First Step Initiative
A story by Camp and Trek
The First Step Initiative project supported young carers affected by parental substance misuse take part in a residential activity weekend on the Isle of Skye. The project ran in partnership with Connecting Young Carers and allowed the young people time to learn more about themselves developing healthy coping mechanisms for the future.
Camp & Trek was founded with the aim of offering opportunities to participate in outdoor adventurous activities to disadvantaged young people. We reach out to young people who either through poverty, neglect, family breakdown, too much responsibility at an early age, learning difficulties or physical disabilities have limited access to the Great Outdoors. Connecting Young Carers is a Highland wide organisation that works to raise awareness, identification and support for Young Carers.
What First Step Initiative did
Having worked together in the past Camp & Trek and Connecting Young Carers felt that by harnessing the expertise and experience from both organisations it would be possible to put together a locally ground breaking initiative that could be highly beneficial to a particular group of young carers and children affected by parental substance misuse.
Connecting Young Carers consulted with young carers and a group of young carers affected by parental substance misuse in regards to designing the schedule for a 5 day residential with a therapeutic element. This included picking the venue, activities and also taking part in a wellbeing day helping to design and approve the therapeutic exercises.
The break was then networked to all social work departments and secondary schools in Highlands with a view to young carers being referred for this opportunity. Connecting Young Carers recruited 4 additional workers for that specific week away to cover night times and provide 1:1 support as and when it was required for young people who were struggling.
The residential took place at the Abernethy Trust’s Nethybridge Activity Centre and the schedule included two day activities and an evening activity. These ranged from canoeing to zip-wiring, abseiling, gorge walking and an adventure course. In between outdoor pursuits the young people worked with two art therapists delivering wellness activities and exercises around building resilience and coping mechanisms. The week also included regular swimming sessions in the pool on site and a DVD and popcorn night.
During the residential she spoke of feeling comfortable attending because she knew "everyone was in the same boat". There was initially an unspoken understanding between all the young people that they did not need to discuss why they were there (which in a way was quite comforting) but as the week progressed this young girl began to speak more openly about her home life and the various ups and downs they suffered as a family.
As a result the young people as a group became more comfortable revealing their caring roles and spoke openly about what made them angry and how they coped. This young person formed some very good friendships with young people she trusted. As a result of the break she is now more willing to engage with the various support services that she had previously rejected, including better engagement with school support service, her social worker and the Young Carer Project .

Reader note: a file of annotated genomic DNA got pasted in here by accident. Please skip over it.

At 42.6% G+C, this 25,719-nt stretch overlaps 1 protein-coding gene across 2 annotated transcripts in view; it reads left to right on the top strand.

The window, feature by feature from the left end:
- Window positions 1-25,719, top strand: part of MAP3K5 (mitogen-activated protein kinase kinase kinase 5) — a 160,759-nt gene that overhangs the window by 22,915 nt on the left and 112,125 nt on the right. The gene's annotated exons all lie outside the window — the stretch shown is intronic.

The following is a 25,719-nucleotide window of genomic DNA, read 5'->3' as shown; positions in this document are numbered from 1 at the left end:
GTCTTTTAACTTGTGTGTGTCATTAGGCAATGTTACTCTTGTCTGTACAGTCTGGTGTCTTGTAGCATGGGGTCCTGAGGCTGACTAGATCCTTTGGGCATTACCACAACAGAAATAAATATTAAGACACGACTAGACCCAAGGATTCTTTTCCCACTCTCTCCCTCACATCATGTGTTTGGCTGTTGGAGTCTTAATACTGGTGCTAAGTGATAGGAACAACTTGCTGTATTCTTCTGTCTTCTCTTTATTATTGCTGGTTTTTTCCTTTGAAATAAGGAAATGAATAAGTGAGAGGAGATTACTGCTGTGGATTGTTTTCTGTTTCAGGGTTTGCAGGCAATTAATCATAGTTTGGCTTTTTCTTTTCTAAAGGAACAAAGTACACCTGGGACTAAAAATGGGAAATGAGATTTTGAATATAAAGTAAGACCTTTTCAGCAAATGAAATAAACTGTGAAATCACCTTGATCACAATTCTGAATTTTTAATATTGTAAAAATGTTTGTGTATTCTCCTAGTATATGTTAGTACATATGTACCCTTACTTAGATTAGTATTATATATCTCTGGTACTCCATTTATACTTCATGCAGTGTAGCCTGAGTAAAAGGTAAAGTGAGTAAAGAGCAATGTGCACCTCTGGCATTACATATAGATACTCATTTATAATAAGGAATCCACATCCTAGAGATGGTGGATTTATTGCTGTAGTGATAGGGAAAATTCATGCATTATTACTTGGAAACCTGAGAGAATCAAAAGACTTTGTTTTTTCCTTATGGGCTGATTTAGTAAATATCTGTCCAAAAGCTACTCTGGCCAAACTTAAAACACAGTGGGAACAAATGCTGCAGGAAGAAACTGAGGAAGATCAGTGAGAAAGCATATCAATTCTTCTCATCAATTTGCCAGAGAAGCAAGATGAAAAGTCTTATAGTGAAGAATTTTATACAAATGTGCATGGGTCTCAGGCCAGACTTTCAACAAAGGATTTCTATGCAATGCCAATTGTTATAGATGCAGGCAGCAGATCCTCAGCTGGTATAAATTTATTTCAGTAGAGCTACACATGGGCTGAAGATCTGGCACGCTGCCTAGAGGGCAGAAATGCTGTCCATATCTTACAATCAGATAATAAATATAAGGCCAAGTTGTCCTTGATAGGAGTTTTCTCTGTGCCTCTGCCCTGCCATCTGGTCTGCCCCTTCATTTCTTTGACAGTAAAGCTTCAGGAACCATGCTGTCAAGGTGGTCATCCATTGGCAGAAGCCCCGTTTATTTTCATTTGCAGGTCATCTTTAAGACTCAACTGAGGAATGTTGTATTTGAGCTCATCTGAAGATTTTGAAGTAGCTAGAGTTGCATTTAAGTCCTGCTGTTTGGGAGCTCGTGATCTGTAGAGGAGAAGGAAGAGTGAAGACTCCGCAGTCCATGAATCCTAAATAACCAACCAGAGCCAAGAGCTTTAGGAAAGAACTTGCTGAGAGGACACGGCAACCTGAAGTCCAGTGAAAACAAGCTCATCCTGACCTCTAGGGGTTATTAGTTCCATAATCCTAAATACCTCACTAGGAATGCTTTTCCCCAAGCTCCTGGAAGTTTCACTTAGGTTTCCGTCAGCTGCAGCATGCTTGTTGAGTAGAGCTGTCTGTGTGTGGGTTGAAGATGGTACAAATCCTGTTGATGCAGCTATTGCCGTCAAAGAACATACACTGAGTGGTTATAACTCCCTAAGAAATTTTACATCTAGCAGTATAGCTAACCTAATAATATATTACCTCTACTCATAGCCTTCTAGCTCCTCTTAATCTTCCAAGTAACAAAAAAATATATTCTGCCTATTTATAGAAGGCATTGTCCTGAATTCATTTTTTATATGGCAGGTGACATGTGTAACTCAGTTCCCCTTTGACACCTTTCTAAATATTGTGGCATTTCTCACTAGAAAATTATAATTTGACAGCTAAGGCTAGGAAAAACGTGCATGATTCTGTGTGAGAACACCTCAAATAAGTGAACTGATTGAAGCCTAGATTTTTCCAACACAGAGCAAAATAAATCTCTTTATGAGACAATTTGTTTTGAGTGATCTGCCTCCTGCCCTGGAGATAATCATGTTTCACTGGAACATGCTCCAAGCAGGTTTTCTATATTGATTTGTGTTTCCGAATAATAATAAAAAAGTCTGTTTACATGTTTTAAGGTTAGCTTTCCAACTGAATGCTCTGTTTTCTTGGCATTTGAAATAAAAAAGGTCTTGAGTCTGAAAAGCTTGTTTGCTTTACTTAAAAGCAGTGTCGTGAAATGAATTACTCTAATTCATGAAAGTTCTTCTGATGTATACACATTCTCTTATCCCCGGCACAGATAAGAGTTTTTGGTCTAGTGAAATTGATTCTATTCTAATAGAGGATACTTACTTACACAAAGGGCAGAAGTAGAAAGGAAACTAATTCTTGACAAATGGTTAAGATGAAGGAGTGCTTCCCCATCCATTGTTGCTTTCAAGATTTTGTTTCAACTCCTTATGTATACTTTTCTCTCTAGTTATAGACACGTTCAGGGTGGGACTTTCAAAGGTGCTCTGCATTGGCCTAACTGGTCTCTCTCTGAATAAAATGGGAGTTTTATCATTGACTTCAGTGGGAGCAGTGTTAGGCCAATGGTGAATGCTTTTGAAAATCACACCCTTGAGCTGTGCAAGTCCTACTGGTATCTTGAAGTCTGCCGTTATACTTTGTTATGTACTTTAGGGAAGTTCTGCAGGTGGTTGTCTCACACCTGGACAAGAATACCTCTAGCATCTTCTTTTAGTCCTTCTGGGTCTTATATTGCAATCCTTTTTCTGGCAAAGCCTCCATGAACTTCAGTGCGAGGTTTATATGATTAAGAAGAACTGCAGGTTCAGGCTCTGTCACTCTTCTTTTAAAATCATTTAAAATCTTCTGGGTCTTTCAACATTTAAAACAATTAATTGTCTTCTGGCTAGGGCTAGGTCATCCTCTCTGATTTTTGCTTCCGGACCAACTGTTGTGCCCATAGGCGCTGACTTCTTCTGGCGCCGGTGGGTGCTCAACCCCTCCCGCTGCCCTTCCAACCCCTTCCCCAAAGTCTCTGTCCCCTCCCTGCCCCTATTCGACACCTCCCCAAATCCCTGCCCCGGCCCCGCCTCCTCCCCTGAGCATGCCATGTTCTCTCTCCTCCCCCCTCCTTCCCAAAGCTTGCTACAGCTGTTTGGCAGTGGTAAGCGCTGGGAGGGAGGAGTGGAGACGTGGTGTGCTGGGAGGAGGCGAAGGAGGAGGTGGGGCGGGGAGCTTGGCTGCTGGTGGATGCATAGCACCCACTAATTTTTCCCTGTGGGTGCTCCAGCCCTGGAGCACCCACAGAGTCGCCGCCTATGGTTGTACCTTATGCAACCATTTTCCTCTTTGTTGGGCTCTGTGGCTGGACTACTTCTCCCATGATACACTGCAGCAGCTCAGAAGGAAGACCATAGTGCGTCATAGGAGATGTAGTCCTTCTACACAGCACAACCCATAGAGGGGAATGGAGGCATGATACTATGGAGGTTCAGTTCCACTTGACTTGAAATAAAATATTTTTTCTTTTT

During his time away he said it was nice just to get some head space, let off some frustration and enjoy himself. He appeared to benefit most from the therapeutic sessions and by the end of the week could quite easily identify that his mother's struggles were not his fault, that the support he was providing was sufficient and that he could not control everything that happened.
He talked of feeling more relaxed about leaving school and maybe attending college at some point. He indicated that he was not too stressed about returning home and understood he could maintain a caring role/ life balance for just now.
The break away was the first holiday he has had in years and he appeared to grow in confidence with every activity. After the break was complete he indicated that he felt more comfortable in social situations and was happy for us to help him make contact with a local young carers group in his area and another youth club.
He now regularly attends these groups and has taken part in various social activities with them including laser tag and a curry night.
What Camp and Trek has learnedThe fund certainly enabled Connecting Young Carers to concentrate more fully and productively on the needs of young carers affected by parental substance misuse and prompted them as an organisation to look into developing a possible one:one mentoring service for higher end young carers.
There was disappointment with the fall in numbers that occurred a few days before the break and that these places could not readily be filled (sadly 4 of these absences occurred on the morning we departed.) In hindsight though workers and the young people who attended felt the final group size worked well and agreed that further respite trips of this nature worked better with a smaller group size.
It was found despite very early circulation of the event, that referrals arrived very slowly from health, social work and education. As a result of the several months of promotion Connecting Young Carers now feel that they have a better understanding of the agencies that can appropriately identify young carers and children affected by parental substance misuse and have subsequently started to receive more referrals of this nature.